up, was that he had been thinking of incorporating a two-tiered
rehearsal room fee, since we have these lawsuits going: a lower
fee for musicians who use only union musicians and a bit higher
fee for musicians who use union musicians and non-union
singers/musicians in the rehearsal halls. What do you
guys think about that? Give me some feedback.

And Leslie, poor soul (of course, guess she’s not too poor
with almost $75M a year and all her other work which is
keeping her from having those financial reports ready at
general meetings … tsk, tsk). Every time I asked a question,
I don’t know why she was prompted to spout meaningless
platitudes i.e. “well, non-members … .” Did she think this
meeting was for NON MUSICIANS? – I had to straighten her
out more than a few times with “moot point” since I’ve been
a union member probably almost as long as she is old. In
addition, I’m not happy with the stance she’s taken with
the ‘old boy regime stock answers’ since she stepped into
the position. You’d think she might have brought a more
rank and file-oriented breath of fresh air to the position
being quite a bit younger than the older guys and female!
Guess, I thought too long and waaaaay wrong!

Well, my next question is, “Is anybody running for any
of the offices who thinks of union members as musicians
who really need to be represented and have substantial
input in their union’s operations?‰ … you know, someone
who has the union at heart and isn’t just using it only
for political capital (as your also moronic U.S. president
might say) and/or for personal gain!

Thanks, Lisa for your info on health care options. We
didn’t have time to get into that at the last meeting but
should make sure it gets brought up at the next meeting.

Matilda Haywood

{Editor‚s comment: In our communication with other Locals
to check their policies, we found the same thing, only LOCAL
47 (among the Locals we spoke to nationwide) is being so
draconian in their conduct towards fi-core musicians. Ironically,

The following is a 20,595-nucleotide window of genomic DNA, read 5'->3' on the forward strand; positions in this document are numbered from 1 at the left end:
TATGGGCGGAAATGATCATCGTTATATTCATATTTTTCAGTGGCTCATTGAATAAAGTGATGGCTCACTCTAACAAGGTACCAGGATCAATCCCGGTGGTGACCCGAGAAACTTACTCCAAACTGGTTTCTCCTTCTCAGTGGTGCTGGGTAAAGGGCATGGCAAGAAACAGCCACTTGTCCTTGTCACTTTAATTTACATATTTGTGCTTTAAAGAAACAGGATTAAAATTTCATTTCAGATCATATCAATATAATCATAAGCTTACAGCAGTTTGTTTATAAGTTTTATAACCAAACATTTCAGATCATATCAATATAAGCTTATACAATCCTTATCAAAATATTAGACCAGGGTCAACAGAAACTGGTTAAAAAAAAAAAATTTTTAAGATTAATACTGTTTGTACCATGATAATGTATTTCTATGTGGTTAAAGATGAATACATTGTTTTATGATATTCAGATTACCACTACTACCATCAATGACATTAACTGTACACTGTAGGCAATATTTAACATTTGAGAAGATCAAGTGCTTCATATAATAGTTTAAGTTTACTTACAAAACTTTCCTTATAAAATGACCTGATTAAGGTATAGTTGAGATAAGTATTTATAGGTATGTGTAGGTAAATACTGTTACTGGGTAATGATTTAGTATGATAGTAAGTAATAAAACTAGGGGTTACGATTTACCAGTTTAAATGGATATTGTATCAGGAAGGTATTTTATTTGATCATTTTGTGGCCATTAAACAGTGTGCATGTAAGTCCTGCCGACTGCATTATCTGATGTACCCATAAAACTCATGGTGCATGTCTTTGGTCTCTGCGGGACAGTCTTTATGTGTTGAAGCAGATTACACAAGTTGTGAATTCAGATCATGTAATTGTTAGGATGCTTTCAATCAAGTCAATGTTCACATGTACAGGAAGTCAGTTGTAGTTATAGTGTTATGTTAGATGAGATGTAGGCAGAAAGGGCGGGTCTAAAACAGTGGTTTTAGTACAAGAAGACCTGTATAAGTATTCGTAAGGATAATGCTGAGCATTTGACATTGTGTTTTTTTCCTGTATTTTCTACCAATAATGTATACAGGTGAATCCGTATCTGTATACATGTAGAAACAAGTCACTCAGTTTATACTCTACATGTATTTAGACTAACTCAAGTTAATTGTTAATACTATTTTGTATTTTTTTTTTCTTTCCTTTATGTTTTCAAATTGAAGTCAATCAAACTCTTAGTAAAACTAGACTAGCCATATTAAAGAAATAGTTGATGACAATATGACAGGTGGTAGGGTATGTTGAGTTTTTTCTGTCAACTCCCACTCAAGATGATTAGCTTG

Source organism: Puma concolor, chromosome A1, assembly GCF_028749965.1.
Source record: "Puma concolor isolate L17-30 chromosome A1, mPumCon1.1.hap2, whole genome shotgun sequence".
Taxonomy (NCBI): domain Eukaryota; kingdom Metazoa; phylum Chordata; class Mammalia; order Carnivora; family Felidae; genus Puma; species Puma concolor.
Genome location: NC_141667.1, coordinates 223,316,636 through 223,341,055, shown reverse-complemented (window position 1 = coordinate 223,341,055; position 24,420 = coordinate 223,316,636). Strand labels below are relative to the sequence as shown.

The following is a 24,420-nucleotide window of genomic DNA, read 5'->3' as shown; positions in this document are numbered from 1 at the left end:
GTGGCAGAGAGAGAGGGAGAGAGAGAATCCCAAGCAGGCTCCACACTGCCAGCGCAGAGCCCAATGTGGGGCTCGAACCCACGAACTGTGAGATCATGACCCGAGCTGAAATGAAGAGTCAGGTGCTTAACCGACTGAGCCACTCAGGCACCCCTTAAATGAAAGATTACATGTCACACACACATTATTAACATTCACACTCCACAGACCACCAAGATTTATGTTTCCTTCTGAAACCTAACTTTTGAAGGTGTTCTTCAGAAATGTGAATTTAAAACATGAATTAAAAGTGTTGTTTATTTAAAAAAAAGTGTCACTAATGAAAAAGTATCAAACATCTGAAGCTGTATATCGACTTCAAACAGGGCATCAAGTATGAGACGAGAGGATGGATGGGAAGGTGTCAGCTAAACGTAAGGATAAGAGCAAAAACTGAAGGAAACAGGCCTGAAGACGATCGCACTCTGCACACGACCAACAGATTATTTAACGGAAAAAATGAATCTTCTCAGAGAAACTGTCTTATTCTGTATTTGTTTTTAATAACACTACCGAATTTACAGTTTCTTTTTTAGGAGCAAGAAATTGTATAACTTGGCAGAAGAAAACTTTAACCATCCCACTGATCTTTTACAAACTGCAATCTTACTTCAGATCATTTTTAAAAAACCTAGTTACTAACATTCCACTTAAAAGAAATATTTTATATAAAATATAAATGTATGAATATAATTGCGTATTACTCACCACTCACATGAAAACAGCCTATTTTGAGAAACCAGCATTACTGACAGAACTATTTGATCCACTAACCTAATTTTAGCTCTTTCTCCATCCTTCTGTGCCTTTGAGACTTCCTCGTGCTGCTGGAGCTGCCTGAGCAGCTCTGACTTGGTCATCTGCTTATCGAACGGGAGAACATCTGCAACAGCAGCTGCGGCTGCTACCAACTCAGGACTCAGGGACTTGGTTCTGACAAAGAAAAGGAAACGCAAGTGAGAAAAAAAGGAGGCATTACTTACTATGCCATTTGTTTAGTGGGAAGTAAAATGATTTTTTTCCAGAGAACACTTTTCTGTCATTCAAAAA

Local 47 Officers partisanship creating the exodus to fi-core
Status to begin with.

What do you think of the two-tiered fee idea?

Let us know.



American Society of Music Arrangers & Composers
welcomes composer, arranger, conductor


Wednesday, May 21, 2008 – 11:30am
@ Catalina’s Bar & Grill on Sunset

Ian Freebairn-Smith has been a singer, composer and
arranger in records, films, and television for 53 years,
with a GRAMMY AWARD for best arrangement accompanying
a vocalist: Barbara Streisand‚s „EVERGREEN.‰

Ian has arranged and conducted for BARBRA STREISAND,
and many others.

His film composing and orchestrating credits include:
Television series scores include: MAGNUM, P.I., FAME,
CAGNEY AND LACY and AIRWOLF. Ian has composed
music for dozens of TV and radio commercials, including
most of the major beers, airlines, and oil companies ˜

In the world of concert music, his quartet for four cellos,
„Toward the Light,‰ was recently performed in Los Angeles,
and he conducted his suite for string orchestra, „The River
Dialogs,‰ at the Music Center. „LA Marathon,‰ commissioned
for the Henry Mancini Institute Orchestra, was premiered
at Royce Hall in August of 1999.

Ian is a three-time LA Chapter governor of the National
Academy of Recording Arts and Sciences. He was appointed
Artistic Director of the Hollywood Bowl Weekend Concerts
in 1999. For the past five years Ian has been the morning
classical music host on KCSN-FM. Keeping it in the family,
his wife, Shari Zippert, and daughter, Vanessa, violin
and cello respectively, are both studio musicians in
Los Angeles.

Wednesday, May 21st
11:30 cocktails; 12:00noon Buffet Lunch; 12:45pm
Guest Speaker

Catalina Bar & Grill
6725 West Sunset Blvd. Hollywood, CA 90028
(1 BLOCK E OF HIGHLAND ˆ north side of street ˆ
corner of McCadden)

Cost: ASMAC Members & Students $30  Guests and
all walk-ins $35 Parking: Valet $3.00  Enter on
McCadden – west side of Catalina‚s ˆ lot at back

Please make reservations by Tuesday morning,
May 20th @ 818/994-4661
OR by email to [email protected]

check out our website—



Change Ringing developed in England during the 1500‚s,
evolving gradually away from continental bell-ringing
methods. It involves bells being swung in a complete
circle by a single person so that, the more bells there
are, the more people there are ˆ six bells for six people,
etc. The essence of Change Ringing is ringing the bells
in a precise relationship to one another. Rung in the
order from the lightest, highest pitched bell to the heaviest,
the bells, strike in a sequence known as Œrounds‚, which
ringers denote by a row of numbers. In order to ring a different
row with each pull of the rope, ringers have what are called
Œmethods‚ ˆ orderly systems of changing pairs. Methods are
constantly changing and never-repeating patterns are learnt by